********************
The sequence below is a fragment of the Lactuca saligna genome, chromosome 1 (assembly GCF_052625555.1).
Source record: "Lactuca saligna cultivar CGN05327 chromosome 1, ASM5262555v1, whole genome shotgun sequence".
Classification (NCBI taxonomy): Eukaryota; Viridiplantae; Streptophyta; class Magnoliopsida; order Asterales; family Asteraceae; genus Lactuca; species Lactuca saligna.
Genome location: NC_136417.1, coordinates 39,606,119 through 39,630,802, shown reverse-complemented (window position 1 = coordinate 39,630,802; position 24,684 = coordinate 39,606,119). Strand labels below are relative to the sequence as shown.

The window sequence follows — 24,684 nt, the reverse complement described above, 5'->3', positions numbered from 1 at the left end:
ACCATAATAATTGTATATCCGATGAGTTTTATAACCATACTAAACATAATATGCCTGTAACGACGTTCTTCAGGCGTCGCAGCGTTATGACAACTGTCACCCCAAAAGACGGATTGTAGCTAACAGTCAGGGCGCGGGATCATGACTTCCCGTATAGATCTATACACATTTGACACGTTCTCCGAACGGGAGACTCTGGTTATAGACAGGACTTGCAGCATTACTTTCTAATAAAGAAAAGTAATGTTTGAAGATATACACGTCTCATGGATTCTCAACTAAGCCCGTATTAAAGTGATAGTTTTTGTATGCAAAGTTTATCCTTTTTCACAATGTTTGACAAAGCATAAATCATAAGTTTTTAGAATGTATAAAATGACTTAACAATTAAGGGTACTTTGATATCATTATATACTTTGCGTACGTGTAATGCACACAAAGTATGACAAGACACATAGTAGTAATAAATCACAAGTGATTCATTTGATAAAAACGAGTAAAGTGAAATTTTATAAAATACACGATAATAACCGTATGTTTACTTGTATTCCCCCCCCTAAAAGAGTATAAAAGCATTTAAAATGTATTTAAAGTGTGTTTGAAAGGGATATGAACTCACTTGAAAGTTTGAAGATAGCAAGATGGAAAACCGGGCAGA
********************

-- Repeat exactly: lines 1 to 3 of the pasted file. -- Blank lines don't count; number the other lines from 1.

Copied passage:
The sequence below is a fragment of the Lactuca saligna genome, chromosome 1 (assembly GCF_052625555.1).
Source record: "Lactuca saligna cultivar CGN05327 chromosome 1, ASM5262555v1, whole genome shotgun sequence".
Classification (NCBI taxonomy): Eukaryota; Viridiplantae; Streptophyta; class Magnoliopsida; order Asterales; family Asteraceae; genus Lactuca; species Lactuca saligna.